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Food Safety Requirements for Short Supply Chains in the Legislation of the European Union, Selected EU Member States and the USA: A Comparative Study

Anna Kapała

Food safety requirements are considered to be one of the main barriers to farmers' involvement in short supply chains (SSCs), hence the study aims to identify which requirements apply under legislation of the UE, selected Member States (Poland, Italy, France) and the USA, and based on their comparison to draw conclusions whether they are appropriate for the SSCs. The EU did not foresee a specific set of hygiene rules for the SSC, but it did provide for some flexibility, not because of the geographical proximity of the producer and the consumer, but depending on the sales channel, i.e. without intermediaries (direct delivery), characteristics and volume of the food (i.e. processed or unprocessed, traditional, in small quantities, prepacked or non-prepacked), use of home kitchen, as well as implementation choices made at Member State level. A clear set of rules targeting the SSC along with other EU policy tools would help farmers better understand and fulfil their obligations and would provide consistent and structured support for these alternative sales channels.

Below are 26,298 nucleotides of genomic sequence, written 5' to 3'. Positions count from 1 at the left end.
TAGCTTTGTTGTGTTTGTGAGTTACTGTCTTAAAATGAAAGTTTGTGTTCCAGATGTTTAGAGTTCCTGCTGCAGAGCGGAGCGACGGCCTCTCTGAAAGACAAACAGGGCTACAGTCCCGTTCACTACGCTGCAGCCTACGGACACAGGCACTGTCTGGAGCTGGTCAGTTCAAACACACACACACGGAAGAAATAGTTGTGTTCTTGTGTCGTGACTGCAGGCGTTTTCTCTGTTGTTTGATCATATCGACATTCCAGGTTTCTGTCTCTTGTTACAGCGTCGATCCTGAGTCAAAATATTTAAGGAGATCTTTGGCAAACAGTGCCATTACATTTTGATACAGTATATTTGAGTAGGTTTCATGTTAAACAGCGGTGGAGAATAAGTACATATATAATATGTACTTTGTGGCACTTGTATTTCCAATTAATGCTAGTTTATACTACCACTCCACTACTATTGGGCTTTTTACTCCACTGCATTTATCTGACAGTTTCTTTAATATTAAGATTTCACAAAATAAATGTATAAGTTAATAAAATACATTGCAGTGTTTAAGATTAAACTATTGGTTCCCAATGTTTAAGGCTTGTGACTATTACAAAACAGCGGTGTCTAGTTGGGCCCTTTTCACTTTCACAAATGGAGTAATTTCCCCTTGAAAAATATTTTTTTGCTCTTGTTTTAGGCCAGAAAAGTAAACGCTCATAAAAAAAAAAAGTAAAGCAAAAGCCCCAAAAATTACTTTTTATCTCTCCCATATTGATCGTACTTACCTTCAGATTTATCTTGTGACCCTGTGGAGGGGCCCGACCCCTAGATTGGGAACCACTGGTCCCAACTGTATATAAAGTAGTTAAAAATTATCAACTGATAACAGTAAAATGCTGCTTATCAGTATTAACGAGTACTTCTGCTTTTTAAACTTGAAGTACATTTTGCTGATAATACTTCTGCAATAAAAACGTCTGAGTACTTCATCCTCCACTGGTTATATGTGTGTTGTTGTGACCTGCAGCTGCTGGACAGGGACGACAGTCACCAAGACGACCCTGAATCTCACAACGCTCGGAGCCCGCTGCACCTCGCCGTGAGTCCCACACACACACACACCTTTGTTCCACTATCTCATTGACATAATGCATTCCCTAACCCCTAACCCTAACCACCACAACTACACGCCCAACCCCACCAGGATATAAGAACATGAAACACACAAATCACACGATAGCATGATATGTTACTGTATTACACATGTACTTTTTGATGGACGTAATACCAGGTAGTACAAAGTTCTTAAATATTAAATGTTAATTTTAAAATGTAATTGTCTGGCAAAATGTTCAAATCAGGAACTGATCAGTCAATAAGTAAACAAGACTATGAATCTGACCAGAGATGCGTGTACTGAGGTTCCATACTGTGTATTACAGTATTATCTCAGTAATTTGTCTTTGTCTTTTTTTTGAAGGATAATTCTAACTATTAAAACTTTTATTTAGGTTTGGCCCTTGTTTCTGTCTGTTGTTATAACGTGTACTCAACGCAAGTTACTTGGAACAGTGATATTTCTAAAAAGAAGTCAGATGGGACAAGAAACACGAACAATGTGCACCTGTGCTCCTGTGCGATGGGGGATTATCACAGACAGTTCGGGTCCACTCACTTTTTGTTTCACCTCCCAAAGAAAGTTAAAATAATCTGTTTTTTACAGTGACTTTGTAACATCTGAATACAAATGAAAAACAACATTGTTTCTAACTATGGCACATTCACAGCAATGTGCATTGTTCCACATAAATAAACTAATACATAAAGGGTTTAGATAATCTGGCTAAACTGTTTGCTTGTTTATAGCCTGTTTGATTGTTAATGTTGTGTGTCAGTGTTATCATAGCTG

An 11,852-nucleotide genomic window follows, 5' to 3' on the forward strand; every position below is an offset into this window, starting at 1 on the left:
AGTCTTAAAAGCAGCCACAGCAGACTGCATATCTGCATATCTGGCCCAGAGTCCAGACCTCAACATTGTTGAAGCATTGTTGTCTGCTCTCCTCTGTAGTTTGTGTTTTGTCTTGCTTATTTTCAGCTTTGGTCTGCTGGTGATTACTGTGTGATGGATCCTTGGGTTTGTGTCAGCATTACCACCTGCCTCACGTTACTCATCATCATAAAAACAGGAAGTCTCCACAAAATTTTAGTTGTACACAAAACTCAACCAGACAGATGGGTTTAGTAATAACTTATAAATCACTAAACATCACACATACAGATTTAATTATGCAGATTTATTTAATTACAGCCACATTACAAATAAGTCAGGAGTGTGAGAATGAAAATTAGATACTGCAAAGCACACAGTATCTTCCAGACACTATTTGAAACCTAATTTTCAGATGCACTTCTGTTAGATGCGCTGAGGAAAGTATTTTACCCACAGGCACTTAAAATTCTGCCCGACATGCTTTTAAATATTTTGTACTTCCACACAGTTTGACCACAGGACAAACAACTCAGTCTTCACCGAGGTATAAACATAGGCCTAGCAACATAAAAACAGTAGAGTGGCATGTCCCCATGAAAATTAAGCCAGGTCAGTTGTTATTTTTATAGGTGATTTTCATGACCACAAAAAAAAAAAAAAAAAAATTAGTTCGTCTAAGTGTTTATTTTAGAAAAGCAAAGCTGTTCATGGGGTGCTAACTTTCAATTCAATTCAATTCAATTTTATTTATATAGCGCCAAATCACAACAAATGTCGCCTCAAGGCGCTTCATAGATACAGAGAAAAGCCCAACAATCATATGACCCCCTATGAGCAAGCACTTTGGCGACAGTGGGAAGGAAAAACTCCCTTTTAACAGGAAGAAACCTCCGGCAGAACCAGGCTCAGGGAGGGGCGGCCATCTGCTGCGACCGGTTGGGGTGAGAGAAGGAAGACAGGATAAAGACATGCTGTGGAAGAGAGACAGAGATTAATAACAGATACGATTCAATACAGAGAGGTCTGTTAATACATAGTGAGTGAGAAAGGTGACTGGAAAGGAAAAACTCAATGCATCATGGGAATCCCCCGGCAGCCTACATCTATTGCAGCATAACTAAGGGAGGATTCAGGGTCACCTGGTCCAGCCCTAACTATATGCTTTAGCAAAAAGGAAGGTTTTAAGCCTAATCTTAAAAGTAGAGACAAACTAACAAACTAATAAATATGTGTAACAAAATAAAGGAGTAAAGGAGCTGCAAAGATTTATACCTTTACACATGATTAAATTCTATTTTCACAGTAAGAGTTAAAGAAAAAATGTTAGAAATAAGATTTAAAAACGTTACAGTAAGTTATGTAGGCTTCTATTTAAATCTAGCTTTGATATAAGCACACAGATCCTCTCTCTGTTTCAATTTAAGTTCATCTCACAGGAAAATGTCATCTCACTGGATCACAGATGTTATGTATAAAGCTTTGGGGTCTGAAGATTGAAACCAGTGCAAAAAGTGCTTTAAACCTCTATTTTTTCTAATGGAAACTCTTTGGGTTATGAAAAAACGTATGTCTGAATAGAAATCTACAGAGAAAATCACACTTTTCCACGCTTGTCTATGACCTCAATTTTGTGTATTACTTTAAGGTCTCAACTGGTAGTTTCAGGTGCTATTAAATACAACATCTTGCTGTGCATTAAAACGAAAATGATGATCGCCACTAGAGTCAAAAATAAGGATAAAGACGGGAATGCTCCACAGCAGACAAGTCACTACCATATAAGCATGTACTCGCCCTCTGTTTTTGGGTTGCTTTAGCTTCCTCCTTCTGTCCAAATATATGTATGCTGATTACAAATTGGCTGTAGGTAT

Anna Kapała, PhD in Law, Wrocław University of Environmental and Life Sciences, Wrocław, Poland. For Correspondence: <>. This work was supported by the National Science Centre in Poland under Grant No. 2016/21/D/HS5/03906.


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